Miriam O'Callaghan has told of her grief following the passing of her dear friend and colleague Keelin Shanley.
Mother-of-two Ms Shanley died peacefully on Saturday nine years after first being diagnosed with breast cancer.
Ms O'Callaghan was among the many of Ms Shanley's friends and workmates on the front line for RTÉ's election coverage yesterday.
She spoke of the difficulty in carrying on with her work so soon after Ms Shanley's death, aged 51.
"I loved Keelin - she was the most beautiful person, inside and out," Ms O'Callaghan told the Irish Independent.
"Kind, fun, warm, loyal - just the most wonderful colleague and friend you could ever hope to have.
"As a journalist, she was truly exceptional - the broadness of her range, her ability to communicate with anyone from every walk of life, her care, concern and interest for the most marginalised in our society, - three of her 'Prime Time' investigations won many awards - and above all else, her extraordinary empathy.
"I wasn't able to talk about her on Saturday as I was too upset, and even yesterday when people in our election studio were paying tribute to her, I had to just say I loved her as I was starting to cry.
"Life is just too cruel sometimes.
"I am brokenhearted for her precious [husband] Conor, [and children] Ben and Lucy."
A photo of Ms Shanley was placed on her desk in RTÉ along with candles as colleagues remembered her.
On what could well be the busiest day of the year for the media, it was apt that Ms Shanley's work ethic as a journalist was echoed time and again as tributes continued to pour in yesterday.
It was her love for life and care-free personality that colleagues were reminded of.
"If Keelin was here, she would be loving every minute of it," Rachael English said.
"Not only was she a compassionate journalist, she was an intelligent, honest journalist and as importantly as that she was a wonderful, warm, funny colleague.
"She was just a joy to work with, she always was.
"I spent a little time working with Keelin on 'Morning Ireland' and you were always happy to see her there because not only was she great at her job, she could be a real divil as well. She was just the best fun."
A book of condolences was opened yesterday in RTÉ, where colleagues, among others, came to pay their own tributes to the journalist.
Ms Shanley won multiple awards, three Iftas, as she reported on 'Prime Time' for more than 10 years.
She reported from a number of developing countries for the 'Far Away Up Close' strand.
These included documentaries on the plight of child soldiers in the Lord's Resistance Army in Uganda and the rebuilding of Liberia.
Sean O'Rourke remembered a time before that, when as a pair of younger journalists they worked together on radio.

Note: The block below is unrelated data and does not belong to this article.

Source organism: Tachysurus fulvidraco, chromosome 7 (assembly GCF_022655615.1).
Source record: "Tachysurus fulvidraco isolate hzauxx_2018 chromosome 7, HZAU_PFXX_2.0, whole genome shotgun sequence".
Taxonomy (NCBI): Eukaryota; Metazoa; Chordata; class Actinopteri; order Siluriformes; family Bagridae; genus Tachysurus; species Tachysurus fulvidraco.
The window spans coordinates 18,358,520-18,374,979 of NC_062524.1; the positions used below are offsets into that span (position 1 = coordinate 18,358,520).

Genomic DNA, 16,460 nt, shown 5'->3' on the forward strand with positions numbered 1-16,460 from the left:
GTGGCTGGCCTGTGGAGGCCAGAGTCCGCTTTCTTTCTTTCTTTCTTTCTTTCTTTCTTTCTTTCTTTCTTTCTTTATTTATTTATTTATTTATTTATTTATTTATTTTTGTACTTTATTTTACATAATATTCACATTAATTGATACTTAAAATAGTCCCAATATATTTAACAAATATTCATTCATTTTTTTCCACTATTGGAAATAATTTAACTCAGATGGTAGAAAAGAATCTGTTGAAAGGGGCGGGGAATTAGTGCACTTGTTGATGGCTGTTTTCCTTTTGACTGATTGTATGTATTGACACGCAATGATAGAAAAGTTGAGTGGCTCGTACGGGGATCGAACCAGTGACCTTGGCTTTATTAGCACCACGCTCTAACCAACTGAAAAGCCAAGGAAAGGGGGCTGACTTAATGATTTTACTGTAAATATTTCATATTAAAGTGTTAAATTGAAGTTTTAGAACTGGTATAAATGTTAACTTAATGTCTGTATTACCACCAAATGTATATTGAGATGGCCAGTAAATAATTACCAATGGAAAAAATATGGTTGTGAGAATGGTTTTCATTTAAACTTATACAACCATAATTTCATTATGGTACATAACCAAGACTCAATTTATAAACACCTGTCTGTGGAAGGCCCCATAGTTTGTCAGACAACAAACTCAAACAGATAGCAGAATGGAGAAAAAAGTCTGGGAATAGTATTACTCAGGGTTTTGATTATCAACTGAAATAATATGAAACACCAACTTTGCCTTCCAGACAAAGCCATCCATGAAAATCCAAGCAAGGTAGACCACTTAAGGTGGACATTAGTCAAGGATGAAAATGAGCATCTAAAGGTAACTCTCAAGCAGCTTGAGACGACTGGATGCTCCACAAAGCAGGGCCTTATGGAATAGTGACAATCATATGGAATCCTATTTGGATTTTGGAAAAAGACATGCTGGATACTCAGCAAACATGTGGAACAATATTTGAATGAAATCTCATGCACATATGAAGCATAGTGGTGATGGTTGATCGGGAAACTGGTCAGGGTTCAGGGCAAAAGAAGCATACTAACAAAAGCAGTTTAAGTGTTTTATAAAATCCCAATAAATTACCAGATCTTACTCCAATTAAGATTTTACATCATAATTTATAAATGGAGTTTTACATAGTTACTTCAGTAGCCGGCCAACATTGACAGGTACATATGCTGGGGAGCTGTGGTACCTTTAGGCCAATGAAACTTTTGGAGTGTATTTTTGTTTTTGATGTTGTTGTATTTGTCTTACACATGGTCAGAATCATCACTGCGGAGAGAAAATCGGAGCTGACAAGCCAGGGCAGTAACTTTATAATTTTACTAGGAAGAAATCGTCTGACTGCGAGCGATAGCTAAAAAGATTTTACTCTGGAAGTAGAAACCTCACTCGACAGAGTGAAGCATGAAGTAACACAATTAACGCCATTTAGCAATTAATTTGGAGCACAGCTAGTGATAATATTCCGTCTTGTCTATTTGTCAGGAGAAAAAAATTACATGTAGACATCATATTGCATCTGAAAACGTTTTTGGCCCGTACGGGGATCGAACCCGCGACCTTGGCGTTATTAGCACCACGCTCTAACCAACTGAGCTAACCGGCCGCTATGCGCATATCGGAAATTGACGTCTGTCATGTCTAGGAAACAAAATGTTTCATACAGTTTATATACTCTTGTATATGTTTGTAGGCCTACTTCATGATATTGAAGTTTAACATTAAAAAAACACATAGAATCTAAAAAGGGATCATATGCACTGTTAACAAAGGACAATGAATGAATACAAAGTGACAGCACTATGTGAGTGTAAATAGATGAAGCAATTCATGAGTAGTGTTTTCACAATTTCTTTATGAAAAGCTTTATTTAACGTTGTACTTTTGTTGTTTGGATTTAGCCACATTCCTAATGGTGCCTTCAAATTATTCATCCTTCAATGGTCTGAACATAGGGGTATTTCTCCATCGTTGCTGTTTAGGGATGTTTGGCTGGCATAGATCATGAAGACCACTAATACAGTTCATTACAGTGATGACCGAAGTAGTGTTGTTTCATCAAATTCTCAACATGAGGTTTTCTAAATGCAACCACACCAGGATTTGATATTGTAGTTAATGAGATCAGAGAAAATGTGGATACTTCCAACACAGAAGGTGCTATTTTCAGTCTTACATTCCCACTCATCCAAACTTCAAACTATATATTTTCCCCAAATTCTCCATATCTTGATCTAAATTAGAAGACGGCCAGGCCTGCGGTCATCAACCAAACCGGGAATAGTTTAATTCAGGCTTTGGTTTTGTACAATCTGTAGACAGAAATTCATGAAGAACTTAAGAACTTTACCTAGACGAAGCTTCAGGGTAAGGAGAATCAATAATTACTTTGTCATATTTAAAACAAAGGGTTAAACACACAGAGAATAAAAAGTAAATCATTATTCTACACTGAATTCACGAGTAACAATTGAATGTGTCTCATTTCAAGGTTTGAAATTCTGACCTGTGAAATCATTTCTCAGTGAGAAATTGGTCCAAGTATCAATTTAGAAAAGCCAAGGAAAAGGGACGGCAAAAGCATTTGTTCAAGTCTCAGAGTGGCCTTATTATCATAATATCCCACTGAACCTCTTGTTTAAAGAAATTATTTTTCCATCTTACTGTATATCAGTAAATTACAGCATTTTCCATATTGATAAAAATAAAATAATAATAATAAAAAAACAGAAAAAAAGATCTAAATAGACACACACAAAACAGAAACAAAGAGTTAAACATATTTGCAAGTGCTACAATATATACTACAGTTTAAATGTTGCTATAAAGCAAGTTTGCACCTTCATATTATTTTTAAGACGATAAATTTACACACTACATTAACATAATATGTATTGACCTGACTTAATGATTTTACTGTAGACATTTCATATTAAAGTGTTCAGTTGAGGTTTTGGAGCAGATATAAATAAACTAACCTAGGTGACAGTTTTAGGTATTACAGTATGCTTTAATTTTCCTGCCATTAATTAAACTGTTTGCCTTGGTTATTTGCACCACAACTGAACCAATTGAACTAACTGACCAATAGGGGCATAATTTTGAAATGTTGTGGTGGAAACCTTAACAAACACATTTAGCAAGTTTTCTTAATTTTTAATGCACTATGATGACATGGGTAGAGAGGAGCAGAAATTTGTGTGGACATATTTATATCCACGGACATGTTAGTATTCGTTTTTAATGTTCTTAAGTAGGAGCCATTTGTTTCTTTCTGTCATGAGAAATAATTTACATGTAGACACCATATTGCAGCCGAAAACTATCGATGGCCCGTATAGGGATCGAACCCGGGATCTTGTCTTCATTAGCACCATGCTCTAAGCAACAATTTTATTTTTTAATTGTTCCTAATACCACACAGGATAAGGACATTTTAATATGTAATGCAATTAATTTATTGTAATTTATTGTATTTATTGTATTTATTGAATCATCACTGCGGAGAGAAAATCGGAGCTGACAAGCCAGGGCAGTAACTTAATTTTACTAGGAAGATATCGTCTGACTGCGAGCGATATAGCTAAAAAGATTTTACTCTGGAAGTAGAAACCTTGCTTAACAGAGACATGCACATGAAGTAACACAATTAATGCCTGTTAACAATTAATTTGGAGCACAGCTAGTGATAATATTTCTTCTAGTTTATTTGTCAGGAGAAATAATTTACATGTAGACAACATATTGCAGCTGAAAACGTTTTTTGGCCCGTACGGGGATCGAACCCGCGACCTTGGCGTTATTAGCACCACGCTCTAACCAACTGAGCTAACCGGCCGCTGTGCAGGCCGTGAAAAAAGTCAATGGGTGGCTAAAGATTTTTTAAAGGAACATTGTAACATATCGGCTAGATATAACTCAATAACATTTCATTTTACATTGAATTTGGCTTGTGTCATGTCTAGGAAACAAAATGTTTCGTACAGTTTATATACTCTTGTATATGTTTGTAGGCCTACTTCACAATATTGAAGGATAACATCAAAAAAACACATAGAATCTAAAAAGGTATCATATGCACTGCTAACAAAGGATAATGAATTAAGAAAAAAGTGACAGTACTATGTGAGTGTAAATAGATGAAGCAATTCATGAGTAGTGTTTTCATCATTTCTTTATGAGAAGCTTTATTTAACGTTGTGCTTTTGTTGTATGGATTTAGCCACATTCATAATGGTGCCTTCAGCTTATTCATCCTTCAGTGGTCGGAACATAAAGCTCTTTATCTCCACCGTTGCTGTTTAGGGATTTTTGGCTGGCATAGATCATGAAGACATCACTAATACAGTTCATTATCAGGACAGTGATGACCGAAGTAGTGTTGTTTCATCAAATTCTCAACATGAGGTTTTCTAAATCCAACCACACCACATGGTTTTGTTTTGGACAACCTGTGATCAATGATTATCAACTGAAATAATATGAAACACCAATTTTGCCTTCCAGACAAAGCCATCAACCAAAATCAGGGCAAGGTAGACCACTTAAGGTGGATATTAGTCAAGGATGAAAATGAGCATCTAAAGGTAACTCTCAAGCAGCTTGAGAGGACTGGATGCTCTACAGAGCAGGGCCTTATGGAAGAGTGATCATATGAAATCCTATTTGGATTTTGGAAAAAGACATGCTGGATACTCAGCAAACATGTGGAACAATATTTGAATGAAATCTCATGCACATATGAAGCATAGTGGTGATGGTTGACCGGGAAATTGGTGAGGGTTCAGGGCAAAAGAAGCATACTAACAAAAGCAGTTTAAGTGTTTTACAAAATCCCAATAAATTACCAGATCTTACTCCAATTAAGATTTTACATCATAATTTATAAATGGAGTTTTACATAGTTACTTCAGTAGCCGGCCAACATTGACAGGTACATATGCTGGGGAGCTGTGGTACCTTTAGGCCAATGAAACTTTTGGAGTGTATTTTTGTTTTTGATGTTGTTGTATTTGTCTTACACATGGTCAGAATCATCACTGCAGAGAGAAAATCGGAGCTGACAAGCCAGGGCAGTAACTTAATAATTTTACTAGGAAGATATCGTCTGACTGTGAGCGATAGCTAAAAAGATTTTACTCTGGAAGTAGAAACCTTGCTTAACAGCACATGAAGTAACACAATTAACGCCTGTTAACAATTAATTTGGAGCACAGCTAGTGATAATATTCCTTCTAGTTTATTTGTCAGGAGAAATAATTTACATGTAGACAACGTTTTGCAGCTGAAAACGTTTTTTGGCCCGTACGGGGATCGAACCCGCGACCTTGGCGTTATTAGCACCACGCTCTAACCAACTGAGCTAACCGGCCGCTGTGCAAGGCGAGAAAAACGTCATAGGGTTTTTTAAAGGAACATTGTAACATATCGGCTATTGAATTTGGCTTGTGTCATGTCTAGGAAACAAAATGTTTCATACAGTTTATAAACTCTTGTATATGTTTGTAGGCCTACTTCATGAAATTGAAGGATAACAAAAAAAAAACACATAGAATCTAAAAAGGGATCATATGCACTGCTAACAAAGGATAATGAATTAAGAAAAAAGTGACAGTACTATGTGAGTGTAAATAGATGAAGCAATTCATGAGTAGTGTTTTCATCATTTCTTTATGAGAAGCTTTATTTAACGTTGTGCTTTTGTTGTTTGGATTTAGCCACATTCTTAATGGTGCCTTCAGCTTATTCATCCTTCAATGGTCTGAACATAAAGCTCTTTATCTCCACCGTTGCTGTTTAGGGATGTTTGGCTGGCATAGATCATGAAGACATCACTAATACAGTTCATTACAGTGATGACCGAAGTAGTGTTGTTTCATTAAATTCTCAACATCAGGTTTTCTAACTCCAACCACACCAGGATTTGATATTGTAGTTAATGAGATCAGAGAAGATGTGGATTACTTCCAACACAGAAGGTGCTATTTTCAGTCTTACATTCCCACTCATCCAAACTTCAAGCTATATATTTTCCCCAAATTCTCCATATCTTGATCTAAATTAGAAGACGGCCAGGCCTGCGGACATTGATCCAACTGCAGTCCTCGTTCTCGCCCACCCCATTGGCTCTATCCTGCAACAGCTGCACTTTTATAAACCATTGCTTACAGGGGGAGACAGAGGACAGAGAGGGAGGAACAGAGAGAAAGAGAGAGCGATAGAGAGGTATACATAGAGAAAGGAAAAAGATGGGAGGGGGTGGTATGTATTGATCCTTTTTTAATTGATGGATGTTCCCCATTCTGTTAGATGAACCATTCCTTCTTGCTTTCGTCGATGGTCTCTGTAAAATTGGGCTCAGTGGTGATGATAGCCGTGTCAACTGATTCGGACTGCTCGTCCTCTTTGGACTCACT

Mr O'Rourke described the oddity of working on such a busy day with "a cloud over the whole day".
"She was as sweet as she was sharp," he said.
"I had the good fortune to work with her initially 25 or more years ago.
"She was always wonderful to work with, a great presence in the studio, a great voice.
"We miss her and we will miss her and continue to miss her, my absolute sympathy and condolences to all of her family and friends.
"The show goes on on election day, but there is a cloud over the whole day.
"Keelin Shanley, a wonderful colleague, may she rest in peace."
Ms Shanley grew up in Monkstown, Co Dublin, and studied biochemistry at Trinity College.
She worked for a period as a researcher before her career in broadcasting, which began with stints as a news reporter for Radio France International and CNN World Report.
The longest period in her working life, however, was spent at RTÉ.
Her last position there was as anchor of the 'Six One News' on RTÉ One. She was appointed in the position in 2018, alongside co-anchor Caitriona Perry.
Ms Perry paid tribute to her colleague on social media, saying: "It was my tremendous privilege to have been Keelin's co-anchor but more importantly to have been her friend.
"She was a superstar - an exceptional journalist, a generous colleague, and just so much fun. My heart is broken but my thoughts are with her beloved family."
Ms Shanley is survived by her husband Conor and two children, Ben and Lucy.
Also paying his respects, Jon Williams, managing director of RTÉ News and Current Affairs, reflected on her positivity despite her cancer diagnosis.
He said: "The fact that [Keelin] presented our flagship 'Six One News' while dealing with cancer is inspirational in itself and so typical of her determination to live life to the full."
He described how Ms Shanley had "worked through chemo and treatment" when first diagnosed in 2011 on polling day.
"When it returned, she did so again - defying pain to present 'Six One', determined to live life to the full, until no longer possible to do so," Mr Williams said.
He added that the presenter had a smile which "could light up a room" and said she had battled the disease "with the same equanimity and good humour [she] brought to everything else".
RTÉ director-general Dee Forbes said: "Everybody at RTÉ is deeply saddened by the passing of our colleague and friend."